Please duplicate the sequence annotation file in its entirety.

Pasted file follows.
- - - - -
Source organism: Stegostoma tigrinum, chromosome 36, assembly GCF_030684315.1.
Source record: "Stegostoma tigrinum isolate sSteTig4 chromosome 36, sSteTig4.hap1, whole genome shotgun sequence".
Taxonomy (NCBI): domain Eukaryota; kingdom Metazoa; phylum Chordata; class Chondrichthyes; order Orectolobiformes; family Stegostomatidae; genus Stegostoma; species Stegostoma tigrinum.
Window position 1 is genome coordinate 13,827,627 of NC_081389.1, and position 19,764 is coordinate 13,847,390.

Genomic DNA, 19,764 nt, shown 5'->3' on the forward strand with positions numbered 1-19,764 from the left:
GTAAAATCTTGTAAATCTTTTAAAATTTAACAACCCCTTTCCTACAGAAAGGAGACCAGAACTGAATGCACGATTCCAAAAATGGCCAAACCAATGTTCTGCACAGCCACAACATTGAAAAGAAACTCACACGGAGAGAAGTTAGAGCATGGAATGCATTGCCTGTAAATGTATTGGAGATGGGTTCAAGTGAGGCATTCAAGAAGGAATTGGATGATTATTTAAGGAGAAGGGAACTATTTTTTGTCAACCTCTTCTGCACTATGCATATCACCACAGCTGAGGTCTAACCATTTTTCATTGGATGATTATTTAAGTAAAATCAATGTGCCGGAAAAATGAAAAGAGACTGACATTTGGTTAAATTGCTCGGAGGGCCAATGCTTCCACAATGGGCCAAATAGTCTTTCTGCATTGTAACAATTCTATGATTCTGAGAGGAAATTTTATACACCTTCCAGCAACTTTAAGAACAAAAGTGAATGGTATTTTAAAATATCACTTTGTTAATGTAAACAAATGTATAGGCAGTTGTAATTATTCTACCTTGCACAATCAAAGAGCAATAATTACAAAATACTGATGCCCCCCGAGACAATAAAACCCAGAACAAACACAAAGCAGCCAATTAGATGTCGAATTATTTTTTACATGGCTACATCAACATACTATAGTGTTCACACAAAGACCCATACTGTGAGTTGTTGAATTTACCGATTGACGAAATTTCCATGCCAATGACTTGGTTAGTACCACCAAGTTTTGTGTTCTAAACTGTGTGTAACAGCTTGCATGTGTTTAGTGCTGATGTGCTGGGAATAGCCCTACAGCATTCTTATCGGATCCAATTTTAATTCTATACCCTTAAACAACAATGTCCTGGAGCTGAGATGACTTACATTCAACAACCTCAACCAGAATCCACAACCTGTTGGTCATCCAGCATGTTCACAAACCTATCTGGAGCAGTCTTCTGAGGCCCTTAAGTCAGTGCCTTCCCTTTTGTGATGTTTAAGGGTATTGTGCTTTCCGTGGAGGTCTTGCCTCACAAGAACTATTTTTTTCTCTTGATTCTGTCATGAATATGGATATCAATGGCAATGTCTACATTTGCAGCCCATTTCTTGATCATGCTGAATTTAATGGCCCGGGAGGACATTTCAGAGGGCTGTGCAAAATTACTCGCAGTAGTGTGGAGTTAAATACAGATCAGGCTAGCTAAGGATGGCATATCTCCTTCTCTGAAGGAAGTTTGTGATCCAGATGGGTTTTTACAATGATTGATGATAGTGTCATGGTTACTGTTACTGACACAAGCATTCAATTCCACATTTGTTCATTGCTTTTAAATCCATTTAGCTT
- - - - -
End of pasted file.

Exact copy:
Source organism: Stegostoma tigrinum, chromosome 36, assembly GCF_030684315.1.
Source record: "Stegostoma tigrinum isolate sSteTig4 chromosome 36, sSteTig4.hap1, whole genome shotgun sequence".
Taxonomy (NCBI): domain Eukaryota; kingdom Metazoa; phylum Chordata; class Chondrichthyes; order Orectolobiformes; family Stegostomatidae; genus Stegostoma; species Stegostoma tigrinum.
Window position 1 is genome coordinate 13,827,627 of NC_081389.1, and position 19,764 is coordinate 13,847,390.

Genomic DNA, 19,764 nt, shown 5'->3' on the forward strand with positions numbered 1-19,764 from the left:
GTAAAATCTTGTAAATCTTTTAAAATTTAACAACCCCTTTCCTACAGAAAGGAGACCAGAACTGAATGCACGATTCCAAAAATGGCCAAACCAATGTTCTGCACAGCCACAACATTGAAAAGAAACTCACACGGAGAGAAGTTAGAGCATGGAATGCATTGCCTGTAAATGTATTGGAGATGGGTTCAAGTGAGGCATTCAAGAAGGAATTGGATGATTATTTAAGGAGAAGGGAACTATTTTTTGTCAACCTCTTCTGCACTATGCATATCACCACAGCTGAGGTCTAACCATTTTTCATTGGATGATTATTTAAGTAAAATCAATGTGCCGGAAAAATGAAAAGAGACTGACATTTGGTTAAATTGCTCGGAGGGCCAATGCTTCCACAATGGGCCAAATAGTCTTTCTGCATTGTAACAATTCTATGATTCTGAGAGGAAATTTTATACACCTTCCAGCAACTTTAAGAACAAAAGTGAATGGTATTTTAAAATATCACTTTGTTAATGTAAACAAATGTATAGGCAGTTGTAATTATTCTACCTTGCACAATCAAAGAGCAATAATTACAAAATACTGATGCCCCCCGAGACAATAAAACCCAGAACAAACACAAAGCAGCCAATTAGATGTCGAATTATTTTTTACATGGCTACATCAACATACTATAGTGTTCACACAAAGACCCATACTGTGAGTTGTTGAATTTACCGATTGACGAAATTTCCATGCCAATGACTTGGTTAGTACCACCAAGTTTTGTGTTCTAAACTGTGTGTAACAGCTTGCATGTGTTTAGTGCTGATGTGCTGGGAATAGCCCTACAGCATTCTTATCGGATCCAATTTTAATTCTATACCCTTAAACAACAATGTCCTGGAGCTGAGATGACTTACATTCAACAACCTCAACCAGAATCCACAACCTGTTGGTCATCCAGCATGTTCACAAACCTATCTGGAGCAGTCTTCTGAGGCCCTTAAGTCAGTGCCTTCCCTTTTGTGATGTTTAAGGGTATTGTGCTTTCCGTGGAGGTCTTGCCTCACAAGAACTATTTTTTTCTCTTGATTCTGTCATGAATATGGATATCAATGGCAATGTCTACATTTGCAGCCCATTTCTTGATCATGCTGAATTTAATGGCCCGGGAGGACATTTCAGAGGGCTGTGCAAAATTACTCGCAGTAGTGTGGAGTTAAATACAGATCAGGCTAGCTAAGGATGGCATATCTCCTTCTCTGAAGGAAGTTTGTGATCCAGATGGGTTTTTACAATGATTGATGATAGTGTCATGGTTACTGTTACTGACACAAGCATTCAATTCCACATTTGTTCATTGCTTTTAAATCCATTTAGCTT